Ollie's Bargain Outlet Holdings' (OLLI) CEO Mark Butler on Q4 2015 Results - Earnings Call Transcript

| About: Ollie's Bargain (OLLI)

Ollie's Bargain Outlet Holdings Inc. (NASDAQ:OLLI)

Q4 2015 Earnings Conference Call

April 6, 2016 4:30 p.m. ET

Executives

Mark Butler - Chairman, President, and CEO

John Swygert - EVP and CFO

Jay Stasz - SVP of Finance and Chief Accounting Officer

Analysts

Brad Thomas - KeyBanc

Dan Binder - Jefferies

Matthew Boss - JPMorgan

Jude Payne - Credit Suisse

Peter Keith - Piper Jaffray

David Mann - Johnson Rice and Company

Operator

Good afternoon, and welcome to the Ollie's Bargain Outlet Conference Call to discuss Fiscal 2015 Fourth Quarter and Full Year Financial Results. At this time, all participants are in a listen-only mode. Later we'll conduct a question-and-answer session, and instructions will follow at that time. Please be advised that reproduction of this call in whole or in part is not permitted without written authorization from OLLI's. And as a reminder, this call is being recorded.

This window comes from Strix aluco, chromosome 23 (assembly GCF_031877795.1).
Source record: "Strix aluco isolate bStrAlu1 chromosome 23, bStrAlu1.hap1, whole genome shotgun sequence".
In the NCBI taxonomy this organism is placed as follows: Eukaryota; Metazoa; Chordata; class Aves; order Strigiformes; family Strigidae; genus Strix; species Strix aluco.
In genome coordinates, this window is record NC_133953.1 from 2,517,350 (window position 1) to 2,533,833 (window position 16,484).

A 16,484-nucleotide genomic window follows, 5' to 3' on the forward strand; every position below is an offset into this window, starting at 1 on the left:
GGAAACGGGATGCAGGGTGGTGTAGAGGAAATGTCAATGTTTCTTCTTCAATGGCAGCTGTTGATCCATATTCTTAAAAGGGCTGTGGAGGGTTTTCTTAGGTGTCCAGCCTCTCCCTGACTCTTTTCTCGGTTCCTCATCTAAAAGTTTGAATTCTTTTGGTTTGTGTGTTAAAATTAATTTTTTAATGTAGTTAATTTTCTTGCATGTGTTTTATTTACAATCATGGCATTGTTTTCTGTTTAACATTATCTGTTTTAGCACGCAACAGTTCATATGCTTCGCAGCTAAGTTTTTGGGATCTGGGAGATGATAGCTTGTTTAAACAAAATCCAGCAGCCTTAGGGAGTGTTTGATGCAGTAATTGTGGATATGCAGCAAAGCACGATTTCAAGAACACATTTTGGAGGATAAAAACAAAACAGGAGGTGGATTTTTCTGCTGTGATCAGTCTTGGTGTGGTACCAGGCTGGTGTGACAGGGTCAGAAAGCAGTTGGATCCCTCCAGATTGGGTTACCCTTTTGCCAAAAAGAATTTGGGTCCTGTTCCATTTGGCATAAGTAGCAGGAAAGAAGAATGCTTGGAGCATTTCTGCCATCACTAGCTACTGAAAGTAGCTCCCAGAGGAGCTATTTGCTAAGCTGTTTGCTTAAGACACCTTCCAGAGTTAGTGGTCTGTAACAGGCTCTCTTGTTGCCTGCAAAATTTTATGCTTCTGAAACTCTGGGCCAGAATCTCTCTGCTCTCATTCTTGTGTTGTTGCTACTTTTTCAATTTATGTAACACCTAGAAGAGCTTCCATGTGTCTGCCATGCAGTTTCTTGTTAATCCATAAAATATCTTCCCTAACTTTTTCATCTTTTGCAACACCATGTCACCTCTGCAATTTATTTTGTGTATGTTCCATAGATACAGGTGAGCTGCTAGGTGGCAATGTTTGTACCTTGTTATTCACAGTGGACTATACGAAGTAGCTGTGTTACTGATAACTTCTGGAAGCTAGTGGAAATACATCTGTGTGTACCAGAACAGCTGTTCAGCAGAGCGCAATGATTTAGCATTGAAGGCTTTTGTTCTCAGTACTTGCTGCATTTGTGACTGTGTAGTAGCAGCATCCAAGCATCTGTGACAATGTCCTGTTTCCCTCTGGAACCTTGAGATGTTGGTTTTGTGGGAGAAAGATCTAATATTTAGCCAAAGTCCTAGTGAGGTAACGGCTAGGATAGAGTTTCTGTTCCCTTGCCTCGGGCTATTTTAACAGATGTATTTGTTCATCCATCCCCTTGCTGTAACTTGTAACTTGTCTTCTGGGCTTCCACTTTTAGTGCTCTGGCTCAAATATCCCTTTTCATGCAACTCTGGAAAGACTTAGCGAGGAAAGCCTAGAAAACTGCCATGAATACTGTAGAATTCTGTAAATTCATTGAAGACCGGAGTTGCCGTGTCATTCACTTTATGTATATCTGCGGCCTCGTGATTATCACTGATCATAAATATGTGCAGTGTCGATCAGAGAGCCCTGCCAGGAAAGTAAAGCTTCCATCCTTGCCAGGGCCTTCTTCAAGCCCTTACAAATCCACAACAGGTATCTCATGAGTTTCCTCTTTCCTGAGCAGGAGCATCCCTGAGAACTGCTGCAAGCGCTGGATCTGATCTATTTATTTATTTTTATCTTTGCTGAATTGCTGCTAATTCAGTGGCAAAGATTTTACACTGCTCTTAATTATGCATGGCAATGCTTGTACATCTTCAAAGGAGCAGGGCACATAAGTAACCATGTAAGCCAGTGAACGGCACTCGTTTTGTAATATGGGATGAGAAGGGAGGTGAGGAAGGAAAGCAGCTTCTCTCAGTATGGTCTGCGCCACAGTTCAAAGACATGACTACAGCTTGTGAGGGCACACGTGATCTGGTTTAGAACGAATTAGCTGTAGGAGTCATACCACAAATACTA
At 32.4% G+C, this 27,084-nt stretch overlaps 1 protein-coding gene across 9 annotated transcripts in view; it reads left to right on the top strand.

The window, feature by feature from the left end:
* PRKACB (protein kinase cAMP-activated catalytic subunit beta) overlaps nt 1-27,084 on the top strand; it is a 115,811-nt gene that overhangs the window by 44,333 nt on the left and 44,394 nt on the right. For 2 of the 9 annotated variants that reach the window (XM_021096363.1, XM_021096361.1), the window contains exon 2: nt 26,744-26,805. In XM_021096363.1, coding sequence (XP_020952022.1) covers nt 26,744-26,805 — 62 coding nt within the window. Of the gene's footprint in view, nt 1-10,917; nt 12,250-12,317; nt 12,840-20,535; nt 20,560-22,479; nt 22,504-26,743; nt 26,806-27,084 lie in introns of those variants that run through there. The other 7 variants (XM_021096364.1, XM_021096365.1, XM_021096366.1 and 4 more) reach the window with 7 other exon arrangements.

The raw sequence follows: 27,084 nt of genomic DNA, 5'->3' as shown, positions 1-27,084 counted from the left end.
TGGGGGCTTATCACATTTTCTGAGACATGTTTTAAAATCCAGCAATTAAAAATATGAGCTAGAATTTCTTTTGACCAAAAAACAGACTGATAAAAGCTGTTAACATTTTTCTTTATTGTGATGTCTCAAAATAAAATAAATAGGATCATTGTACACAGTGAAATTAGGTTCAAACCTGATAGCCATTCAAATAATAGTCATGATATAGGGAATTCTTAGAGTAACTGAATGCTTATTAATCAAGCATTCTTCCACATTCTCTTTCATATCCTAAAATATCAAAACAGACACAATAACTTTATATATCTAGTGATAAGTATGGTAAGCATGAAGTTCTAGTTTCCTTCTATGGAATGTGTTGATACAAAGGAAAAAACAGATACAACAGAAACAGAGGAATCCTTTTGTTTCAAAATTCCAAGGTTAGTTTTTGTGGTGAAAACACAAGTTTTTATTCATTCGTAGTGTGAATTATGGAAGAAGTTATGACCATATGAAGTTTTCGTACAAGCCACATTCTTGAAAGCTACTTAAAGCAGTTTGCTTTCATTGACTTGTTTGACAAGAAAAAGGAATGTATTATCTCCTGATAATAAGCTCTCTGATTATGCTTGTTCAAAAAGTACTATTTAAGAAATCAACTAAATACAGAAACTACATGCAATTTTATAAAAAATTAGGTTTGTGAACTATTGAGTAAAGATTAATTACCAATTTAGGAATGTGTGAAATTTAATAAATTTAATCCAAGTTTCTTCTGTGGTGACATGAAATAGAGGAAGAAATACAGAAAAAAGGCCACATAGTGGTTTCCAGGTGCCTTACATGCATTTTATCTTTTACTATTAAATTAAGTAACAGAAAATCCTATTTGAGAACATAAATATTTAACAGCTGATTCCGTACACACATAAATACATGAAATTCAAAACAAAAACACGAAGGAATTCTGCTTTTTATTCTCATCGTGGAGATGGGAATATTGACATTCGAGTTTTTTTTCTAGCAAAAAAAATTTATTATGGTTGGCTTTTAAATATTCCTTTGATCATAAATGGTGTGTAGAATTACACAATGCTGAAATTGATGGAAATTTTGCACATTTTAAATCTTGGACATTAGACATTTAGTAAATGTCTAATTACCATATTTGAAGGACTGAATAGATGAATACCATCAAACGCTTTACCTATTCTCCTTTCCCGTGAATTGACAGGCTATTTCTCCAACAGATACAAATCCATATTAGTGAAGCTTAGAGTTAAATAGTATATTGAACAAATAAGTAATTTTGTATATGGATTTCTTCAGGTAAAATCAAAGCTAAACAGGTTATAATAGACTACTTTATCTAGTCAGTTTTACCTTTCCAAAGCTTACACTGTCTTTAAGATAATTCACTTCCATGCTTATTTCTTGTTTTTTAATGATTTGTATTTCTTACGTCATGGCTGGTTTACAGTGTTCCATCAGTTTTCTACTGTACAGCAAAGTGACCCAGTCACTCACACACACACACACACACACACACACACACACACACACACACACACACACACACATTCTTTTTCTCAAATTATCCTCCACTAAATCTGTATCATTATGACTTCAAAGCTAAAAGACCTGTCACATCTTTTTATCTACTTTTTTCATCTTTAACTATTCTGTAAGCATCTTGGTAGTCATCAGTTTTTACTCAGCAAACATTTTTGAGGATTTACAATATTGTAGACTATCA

On the call today from management are Mark Butler, Chairman, President, and Chief Executive Officer; and John Swygert, Executive Vice President and Chief Financial Officer; Jay Stasz, Senior Vice President of Finance and Chief Accounting Officer.

I will turn the call over to Mr. Stasz to get started. Please go ahead sir.

Jay Stasz

Thank you, and hello, everyone. A press release covering the company's 2015 fourth quarter and full year financial results was issued this afternoon, and a copy of that press release can be found in the Investor Relations section on the company's Web site.

I also want to remind everyone that management's remarks on this call may contain certain forward-looking statements including predictions, expectations, estimates or other information that might be considered forward-looking, and that the actual results could differ materially from those projected on today's call. Any such items including targeted results for fiscal year 2016 and details relating to our future performance should be considered forward-looking statements within the meaning of the Private Securities Litigation Reform Act of 1995.